Blues for Mister Charlie
|This article needs additional citations for verification. (March 2010)|
|Blues for Mister Charlie|
First edition cover
Blues for Mister Charlie is James Baldwin's second play, a tragedy in three acts. It was first produced and published in 1964. It is dedicated to the memory of Medgar Evers, and his widow and his children, and to the memory of the dead children of Birmingham."
In a small Southern town, a white man murders a black man, then throws his body in the weeds. In the aftermath of Richard Henry's murder, the trial of store owner Lyle Britten gives way to a reflection upon racism in America. The play is loosely based on the Emmett Till murder that occurred in Money, Mississippi, before the Civil Rights Movement began.
"Mister Charlie" is a phrase used by African Americans that refers to the white man.
Meridian Henry, a Negro Minister.
Tom, Ken, Arthur, Juanita, Lorenzo, Pete, all Negro students.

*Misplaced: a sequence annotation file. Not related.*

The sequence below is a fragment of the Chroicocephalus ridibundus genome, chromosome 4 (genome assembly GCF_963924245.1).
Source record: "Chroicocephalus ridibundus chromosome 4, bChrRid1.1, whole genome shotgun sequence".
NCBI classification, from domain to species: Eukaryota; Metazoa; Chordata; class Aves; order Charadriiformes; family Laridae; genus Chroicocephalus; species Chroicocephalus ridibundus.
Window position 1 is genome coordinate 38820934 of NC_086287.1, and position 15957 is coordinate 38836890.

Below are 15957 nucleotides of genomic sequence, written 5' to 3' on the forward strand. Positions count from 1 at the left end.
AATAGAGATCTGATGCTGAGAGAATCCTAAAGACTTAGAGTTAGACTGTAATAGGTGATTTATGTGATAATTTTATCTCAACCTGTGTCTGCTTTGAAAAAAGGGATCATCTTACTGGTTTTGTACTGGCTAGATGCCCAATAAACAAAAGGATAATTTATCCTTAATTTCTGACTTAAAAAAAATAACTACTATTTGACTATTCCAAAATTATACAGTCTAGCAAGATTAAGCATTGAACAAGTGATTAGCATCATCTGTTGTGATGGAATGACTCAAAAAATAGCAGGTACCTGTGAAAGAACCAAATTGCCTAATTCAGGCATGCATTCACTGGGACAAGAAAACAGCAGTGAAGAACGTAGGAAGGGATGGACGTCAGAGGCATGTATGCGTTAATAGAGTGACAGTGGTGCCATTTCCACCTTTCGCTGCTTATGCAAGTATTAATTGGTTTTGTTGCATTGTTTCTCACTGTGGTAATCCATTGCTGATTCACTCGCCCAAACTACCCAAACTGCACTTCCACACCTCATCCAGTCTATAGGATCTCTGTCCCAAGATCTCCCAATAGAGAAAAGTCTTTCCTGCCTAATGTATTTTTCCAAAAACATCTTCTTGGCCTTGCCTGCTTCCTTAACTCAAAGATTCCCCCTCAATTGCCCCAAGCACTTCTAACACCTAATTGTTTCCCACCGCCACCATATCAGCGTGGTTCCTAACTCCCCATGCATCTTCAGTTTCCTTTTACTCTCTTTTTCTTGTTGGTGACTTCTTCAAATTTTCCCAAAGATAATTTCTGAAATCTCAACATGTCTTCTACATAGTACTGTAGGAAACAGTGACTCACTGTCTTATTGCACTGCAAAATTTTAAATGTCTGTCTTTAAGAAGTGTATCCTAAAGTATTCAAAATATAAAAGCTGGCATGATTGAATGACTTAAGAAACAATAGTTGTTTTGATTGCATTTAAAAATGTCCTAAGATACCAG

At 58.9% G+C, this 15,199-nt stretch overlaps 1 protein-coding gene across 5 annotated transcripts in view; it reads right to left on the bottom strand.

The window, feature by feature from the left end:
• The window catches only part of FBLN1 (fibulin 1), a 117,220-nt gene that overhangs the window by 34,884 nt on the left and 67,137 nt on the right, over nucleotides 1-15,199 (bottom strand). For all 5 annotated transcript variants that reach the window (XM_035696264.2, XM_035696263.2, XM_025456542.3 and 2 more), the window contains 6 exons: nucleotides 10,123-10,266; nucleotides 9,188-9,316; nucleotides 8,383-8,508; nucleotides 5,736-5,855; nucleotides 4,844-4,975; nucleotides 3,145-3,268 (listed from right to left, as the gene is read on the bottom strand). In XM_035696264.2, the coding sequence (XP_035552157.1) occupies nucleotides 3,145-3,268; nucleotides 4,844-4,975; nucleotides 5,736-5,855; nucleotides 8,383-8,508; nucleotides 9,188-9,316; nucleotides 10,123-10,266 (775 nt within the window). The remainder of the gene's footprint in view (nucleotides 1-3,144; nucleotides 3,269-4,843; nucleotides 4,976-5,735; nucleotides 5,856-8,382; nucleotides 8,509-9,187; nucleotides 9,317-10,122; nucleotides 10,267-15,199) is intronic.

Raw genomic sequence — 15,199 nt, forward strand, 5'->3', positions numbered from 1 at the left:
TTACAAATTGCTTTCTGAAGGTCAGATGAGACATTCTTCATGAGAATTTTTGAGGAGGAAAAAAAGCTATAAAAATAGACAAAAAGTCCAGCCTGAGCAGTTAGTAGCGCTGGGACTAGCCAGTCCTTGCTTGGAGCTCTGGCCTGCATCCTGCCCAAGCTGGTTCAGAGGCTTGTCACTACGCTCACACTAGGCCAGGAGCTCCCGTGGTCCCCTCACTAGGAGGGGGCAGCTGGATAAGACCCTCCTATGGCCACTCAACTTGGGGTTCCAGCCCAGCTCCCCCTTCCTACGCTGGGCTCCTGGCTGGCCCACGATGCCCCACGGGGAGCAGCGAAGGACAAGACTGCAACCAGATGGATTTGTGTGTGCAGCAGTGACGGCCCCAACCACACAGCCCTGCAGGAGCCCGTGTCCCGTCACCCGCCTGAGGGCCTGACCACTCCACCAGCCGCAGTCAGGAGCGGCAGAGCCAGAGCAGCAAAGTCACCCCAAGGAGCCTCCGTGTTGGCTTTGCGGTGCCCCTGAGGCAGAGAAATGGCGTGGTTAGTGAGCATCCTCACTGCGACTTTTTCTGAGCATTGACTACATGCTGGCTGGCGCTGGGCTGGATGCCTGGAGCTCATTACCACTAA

Mother Henry, Meridian Henry’s mother. Lyle Britten, a white storeowner. Jo Britten, Lyle’s wife. Parnell James, editor of the local newspaper. Richard, Meridian Henry’s son. Papa D., owner of a juke joint.
Hazel, Lillian, Susan, Ralph, Ellis, Rev. Phelps, George, all white townspeople.
Counsel for the Bereaved
Congregation of Rev. Henry’s church, Pallbearers, Blacktown, Whitetown
- "Blues for Mister Charlie", Encyclopaedia Britannica.
- New York Times, Theater: 'Blues for Mister Charlie' by Howard Taubman, April 24, 1964 
- Blues for Mister Charlie at stageplays.com
|This article on a play from the 1960s is a stub. You can help Wikipedia by expanding it.|